• Rather than an accurate reflection of their true feelings, the grandiose and egomaniacal claims and beliefs of the narcissist are actually a cover for deep-seated insecurity and self-esteem problems, which can inevitably be traced back to the dysfunctional family life they experienced as children. Traumatic childhood experiences are often decisive factors in the development of mental illness, and that is certainly the case with narcissistic personality disorder.
  • The symptoms of narcissistic personality disorder do respond favorably to treatment. In one notable experiment, is was discovered that people diagnosed with NPD could learn to experience empathy, with the help of therapists trained to help narcissists alter their perspective. NPD sufferers are not supposed to feel empathy, but the fact that they can shows the symptoms of NPD are malleable and not set in stone.

Each of these characteristics is typical of mental health disorders, which have unfixed paths of development that are always amenable to change.

Diagnosing NPD

The DSM-5 identifies the essential features of any personality disorder as “impairments in personality (self and interpersonal) functioning and the presence of pathological personality traits.”

In the case of narcissistic personality disorder, five out of these nine symptoms must be detected during the evaluation stage for NPD to be diagnosed:

  • An inflated sense of self-importance, separate from any actual achievements or talent
  • Preoccupation with fantasies of success, power, beauty, love, and recognition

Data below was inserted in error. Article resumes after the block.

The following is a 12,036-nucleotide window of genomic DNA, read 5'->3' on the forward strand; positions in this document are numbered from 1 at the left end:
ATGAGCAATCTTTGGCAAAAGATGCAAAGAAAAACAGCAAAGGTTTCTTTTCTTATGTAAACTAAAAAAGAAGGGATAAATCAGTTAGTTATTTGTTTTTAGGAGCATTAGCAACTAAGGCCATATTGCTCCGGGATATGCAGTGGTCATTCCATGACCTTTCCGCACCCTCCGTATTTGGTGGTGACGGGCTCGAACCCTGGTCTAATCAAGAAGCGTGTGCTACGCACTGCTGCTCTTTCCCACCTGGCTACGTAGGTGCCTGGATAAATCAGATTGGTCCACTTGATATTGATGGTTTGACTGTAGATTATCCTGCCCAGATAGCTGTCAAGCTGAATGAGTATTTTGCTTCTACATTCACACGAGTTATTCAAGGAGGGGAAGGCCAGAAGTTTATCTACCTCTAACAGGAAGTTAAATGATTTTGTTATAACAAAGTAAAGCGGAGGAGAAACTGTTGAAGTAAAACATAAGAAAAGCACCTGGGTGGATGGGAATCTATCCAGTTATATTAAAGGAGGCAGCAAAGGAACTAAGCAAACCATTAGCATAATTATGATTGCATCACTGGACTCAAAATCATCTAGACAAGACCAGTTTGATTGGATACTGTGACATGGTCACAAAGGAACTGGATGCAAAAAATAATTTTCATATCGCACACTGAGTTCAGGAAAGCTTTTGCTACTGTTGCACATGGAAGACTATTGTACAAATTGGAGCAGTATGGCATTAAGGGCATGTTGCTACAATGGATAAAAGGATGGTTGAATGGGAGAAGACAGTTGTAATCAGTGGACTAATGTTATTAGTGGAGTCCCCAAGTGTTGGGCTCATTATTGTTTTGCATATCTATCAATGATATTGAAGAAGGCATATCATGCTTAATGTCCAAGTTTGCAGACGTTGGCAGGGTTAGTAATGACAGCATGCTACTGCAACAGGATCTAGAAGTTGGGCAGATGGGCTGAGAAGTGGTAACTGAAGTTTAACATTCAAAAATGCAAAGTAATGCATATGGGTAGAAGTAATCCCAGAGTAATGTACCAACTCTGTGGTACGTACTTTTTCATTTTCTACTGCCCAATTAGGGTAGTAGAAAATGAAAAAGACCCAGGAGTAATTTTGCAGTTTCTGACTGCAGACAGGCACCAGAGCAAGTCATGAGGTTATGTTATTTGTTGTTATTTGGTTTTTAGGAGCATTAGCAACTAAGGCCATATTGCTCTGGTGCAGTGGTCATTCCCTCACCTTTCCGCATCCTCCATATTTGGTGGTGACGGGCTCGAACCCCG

• Desire to associate only with people of exalted (equal) status
  • Need for constant flattery and reinforcement from others
  • A sense of entitlement, accompanied by petulant behavior in the face of refusal to cooperate
  • Exploitive and manipulative behavior
  • No apparent capacity for empathy
  • Tendency to be envious and to believe others are the same
  • Arrogant, presumptuous attitudes and behaviors

The only way mental health professionals can make a diagnosis for NPD is if sufferers willingly to submit to an interview and fill out the appropriate questionnaires.

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Treatment for Narcissistic Personality Disorder

There is no doubt narcissistic personality disorder responds favorably to treatment. This is the case when its symptoms are treated individually, or as part of an integrated treatment program for NPD sufferers battling additional emotional or behavioral health disorder (more than half of all adults with NPD also have co-occurring mental health disorders).

The one problem is that many NPD sufferers are too driven by ego to admit to weakness, and they see therapy as just such an admission. They insist on blaming other people for their failing relationships, checkered work history, and failure to live up to their immense (in their eyes) potential, and under no circumstances will they accept any responsibility for their own troubles.

Breaking through the barriers that NPD sufferers erect to protect themselves from the truth is difficult in any circumstance. But the chances for success are improved if sufferers agree to participate in an inpatient NPD treatment program in a residential mental health facility.

Intensive, focused, inpatient therapy (individual, group, and family) in the initial stages of recovery can help NPD sufferers overcome their strongest denials and inhibitions, while helping them identify the situations and people that trigger their most self-destructive and unproductive thoughts and behavior. NPD sufferers must reprogram their minds if they expect to get better, and that is far easier to do in a residential setting where all outside distractions are eliminated.

Personality disorders are enduring, but they are not a prison that offers no possibility of escape. Narcissists who seek and accept professional assistance have a real opportunity to improve their lives and heal the breaches they’ve created with the most important people in their lives.